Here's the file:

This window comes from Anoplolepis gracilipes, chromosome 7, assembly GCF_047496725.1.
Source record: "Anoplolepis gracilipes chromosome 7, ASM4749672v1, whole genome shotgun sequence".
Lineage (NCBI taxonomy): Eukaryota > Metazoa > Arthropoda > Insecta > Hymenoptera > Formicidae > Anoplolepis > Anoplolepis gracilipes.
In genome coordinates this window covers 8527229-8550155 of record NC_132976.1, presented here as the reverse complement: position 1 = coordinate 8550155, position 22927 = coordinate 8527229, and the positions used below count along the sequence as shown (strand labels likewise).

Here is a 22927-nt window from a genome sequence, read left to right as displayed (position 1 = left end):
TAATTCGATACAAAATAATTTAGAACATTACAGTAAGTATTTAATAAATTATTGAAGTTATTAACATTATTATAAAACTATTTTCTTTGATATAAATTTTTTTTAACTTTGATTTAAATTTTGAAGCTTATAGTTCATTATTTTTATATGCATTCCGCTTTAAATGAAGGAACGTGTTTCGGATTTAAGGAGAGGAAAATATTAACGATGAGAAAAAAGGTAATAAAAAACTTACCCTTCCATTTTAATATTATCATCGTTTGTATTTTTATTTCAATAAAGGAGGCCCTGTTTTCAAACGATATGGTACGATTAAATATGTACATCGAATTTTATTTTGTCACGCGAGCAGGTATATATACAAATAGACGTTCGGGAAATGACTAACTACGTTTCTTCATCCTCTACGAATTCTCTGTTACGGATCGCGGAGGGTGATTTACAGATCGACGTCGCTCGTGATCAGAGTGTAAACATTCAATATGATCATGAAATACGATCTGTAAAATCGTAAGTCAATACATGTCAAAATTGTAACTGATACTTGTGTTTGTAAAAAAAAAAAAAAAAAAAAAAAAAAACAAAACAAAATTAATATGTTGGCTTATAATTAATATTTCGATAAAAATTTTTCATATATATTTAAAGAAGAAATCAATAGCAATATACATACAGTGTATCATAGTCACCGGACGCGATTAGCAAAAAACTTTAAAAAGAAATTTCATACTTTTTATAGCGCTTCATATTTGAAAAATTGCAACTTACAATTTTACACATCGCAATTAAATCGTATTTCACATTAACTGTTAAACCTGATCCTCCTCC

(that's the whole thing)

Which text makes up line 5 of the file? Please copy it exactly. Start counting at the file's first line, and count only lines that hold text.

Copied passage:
Here is a 22927-nt window from a genome sequence, read left to right as displayed (position 1 = left end):